How to Make Apple Butter

Let’s get one thing straight right off the bat. Apple butter contains zero actual butter. It’s a common misconception. So common, in fact, that I can’t think of a single instance where, when apple butter is mentioned, I’ve not had to explain it’s absence of dairy butter. It’s named so for it’s texture; thick, smooth, decadent, like butter. It’s delicious on toast, biscuits, pancakes, as well as stirred in to yogurt which is how I had it this morning.

My first memories of apple butter, like most of my fondest food memories, come from sitting in my Grandma McCallum’s kitchen and spreading it on her legendary dinner rolls. I wish I had her recipe but this comes very close to what I remember. If you look at several recipes, as I did, you’ll find they are all quite similar… apples, cinnamon, allspice or cloves, and slow cooking.
I like to have at least two varieties of apples, one sweet, one tart, for a more complex flavor. We enjoyed a fun day of apple picking in Hood River last weekend so I had lots to choose from and ended up using four varieties, super sweet fuji’s, tart granny smith’s, flavorful spitzenburgs and winter banana apples which were perfect for apple butter because they became kind of mealy and weren’t that great to eat on their own. If you don’t have access to apple orchards, you will be perfectly fine with fujis, honey crisp, galas or the like for your sweet at the grocery store and you can always count on granny smiths for your tart.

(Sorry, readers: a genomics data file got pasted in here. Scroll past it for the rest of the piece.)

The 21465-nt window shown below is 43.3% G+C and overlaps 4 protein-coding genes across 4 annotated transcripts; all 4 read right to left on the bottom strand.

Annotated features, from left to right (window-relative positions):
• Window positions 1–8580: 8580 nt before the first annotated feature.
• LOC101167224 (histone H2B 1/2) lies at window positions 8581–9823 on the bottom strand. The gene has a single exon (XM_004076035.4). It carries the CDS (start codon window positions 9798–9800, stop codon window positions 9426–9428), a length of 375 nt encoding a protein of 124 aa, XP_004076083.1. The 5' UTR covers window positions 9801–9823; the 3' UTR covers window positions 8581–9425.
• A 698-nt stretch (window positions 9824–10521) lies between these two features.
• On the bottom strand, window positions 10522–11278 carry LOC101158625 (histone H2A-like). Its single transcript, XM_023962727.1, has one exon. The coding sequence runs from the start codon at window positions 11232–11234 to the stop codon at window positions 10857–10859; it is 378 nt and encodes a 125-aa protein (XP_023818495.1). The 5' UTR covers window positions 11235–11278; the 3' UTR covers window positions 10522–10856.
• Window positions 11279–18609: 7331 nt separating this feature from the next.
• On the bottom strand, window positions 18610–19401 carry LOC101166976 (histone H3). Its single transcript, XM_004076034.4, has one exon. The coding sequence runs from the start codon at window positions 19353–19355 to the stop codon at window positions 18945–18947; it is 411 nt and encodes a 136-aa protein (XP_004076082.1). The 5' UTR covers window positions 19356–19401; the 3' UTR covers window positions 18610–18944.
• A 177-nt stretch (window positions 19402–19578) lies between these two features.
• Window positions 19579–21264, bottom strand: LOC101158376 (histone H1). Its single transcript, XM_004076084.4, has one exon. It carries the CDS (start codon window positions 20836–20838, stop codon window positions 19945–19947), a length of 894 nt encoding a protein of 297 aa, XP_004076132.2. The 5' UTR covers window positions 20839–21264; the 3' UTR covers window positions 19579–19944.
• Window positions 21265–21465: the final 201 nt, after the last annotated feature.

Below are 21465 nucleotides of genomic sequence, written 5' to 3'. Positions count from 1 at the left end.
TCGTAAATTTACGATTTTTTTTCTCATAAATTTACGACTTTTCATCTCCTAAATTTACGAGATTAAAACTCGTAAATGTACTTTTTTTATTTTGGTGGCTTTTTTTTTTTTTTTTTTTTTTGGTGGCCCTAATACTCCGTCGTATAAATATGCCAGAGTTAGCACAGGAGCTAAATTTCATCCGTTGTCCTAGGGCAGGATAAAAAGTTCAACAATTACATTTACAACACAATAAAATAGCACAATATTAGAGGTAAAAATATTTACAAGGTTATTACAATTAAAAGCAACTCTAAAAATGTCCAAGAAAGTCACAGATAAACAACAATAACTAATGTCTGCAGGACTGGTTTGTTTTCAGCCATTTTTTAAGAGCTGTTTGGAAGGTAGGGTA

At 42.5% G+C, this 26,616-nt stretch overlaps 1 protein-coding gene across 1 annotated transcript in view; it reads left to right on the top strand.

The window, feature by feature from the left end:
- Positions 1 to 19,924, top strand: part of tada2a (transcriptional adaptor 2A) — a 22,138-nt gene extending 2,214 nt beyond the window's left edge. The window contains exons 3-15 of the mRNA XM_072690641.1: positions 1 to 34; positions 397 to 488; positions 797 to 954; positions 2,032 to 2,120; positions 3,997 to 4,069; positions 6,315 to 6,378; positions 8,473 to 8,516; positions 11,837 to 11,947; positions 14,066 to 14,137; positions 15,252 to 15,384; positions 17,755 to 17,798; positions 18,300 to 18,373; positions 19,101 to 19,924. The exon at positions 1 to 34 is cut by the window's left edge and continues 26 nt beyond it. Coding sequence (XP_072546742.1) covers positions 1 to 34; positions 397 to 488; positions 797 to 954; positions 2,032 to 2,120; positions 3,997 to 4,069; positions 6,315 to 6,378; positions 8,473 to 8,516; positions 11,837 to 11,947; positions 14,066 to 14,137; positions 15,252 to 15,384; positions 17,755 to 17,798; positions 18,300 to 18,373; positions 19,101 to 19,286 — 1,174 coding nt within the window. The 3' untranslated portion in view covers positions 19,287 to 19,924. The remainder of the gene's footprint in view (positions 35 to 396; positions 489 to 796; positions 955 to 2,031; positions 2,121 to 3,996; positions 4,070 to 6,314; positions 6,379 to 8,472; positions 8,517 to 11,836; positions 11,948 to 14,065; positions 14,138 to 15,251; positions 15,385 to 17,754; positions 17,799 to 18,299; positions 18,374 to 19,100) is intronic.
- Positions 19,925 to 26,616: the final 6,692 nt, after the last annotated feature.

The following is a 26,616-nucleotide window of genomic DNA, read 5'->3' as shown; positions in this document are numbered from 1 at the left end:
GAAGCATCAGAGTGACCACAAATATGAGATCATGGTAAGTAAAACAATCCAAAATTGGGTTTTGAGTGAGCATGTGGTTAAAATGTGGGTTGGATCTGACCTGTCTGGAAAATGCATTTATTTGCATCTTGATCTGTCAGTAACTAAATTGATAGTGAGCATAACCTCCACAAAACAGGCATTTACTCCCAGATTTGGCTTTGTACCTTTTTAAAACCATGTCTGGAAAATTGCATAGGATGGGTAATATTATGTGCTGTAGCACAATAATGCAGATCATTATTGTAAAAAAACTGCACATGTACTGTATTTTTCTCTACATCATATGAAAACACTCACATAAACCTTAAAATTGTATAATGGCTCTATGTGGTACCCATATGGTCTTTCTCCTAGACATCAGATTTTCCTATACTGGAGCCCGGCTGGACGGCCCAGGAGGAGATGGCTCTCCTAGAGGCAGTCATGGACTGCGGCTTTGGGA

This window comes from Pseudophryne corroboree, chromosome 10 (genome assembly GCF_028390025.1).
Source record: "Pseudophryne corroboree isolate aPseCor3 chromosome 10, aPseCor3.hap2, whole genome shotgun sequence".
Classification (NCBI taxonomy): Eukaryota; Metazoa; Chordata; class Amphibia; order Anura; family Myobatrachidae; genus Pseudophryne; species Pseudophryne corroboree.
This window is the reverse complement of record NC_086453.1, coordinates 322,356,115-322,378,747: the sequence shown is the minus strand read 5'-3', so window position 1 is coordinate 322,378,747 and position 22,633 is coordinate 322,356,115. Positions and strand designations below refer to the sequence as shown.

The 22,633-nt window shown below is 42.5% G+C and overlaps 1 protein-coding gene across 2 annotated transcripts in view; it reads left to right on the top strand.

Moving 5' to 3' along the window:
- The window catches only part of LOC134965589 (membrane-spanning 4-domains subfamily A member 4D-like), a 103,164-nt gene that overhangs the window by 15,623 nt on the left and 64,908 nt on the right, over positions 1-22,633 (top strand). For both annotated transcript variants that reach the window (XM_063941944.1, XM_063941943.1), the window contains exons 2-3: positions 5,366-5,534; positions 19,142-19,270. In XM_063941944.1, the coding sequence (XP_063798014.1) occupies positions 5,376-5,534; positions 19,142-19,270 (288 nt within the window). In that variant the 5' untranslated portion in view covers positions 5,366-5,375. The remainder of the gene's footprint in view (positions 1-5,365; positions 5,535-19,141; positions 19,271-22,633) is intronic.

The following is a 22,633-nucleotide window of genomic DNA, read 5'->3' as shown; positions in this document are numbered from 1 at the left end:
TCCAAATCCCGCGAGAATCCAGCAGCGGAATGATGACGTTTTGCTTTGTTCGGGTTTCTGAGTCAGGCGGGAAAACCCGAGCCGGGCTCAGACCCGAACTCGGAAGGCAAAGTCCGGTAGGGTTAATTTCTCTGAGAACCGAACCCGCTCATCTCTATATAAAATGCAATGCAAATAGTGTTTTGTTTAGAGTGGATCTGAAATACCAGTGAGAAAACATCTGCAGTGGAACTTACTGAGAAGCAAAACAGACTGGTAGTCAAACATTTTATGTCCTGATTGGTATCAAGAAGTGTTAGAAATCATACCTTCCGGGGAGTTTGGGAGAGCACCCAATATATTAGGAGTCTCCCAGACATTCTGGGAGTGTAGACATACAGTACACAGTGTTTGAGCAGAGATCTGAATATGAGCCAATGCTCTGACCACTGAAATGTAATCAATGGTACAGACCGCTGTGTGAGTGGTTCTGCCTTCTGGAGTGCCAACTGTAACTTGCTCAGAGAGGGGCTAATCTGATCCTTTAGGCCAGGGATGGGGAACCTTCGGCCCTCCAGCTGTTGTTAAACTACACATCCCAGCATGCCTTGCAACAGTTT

It’s important to note that you will need some special equipment in order to make it easier on yourself. I’m assuming you have a good cutting board, knife and large, heavy bottomed saucepan or Dutch oven. Most of the following items are relatively inexpensive and have many different uses so they might be worth your investment – read on and decide for yourself. You could also find a friend or family member who already has the necessary items that you could borrow before you decide canning preserves is something you’d like to do more of in the future. They are as follows…
food mill – Price ranges from $25 -$50. Also great for making fluffy mashed potatoes, baby food and removing seeds from fruit.
immersion blender – Price ranges from $20 – $400 (seriously), $40 should get you what you need. Really handy for blending soups and sauces on the stove.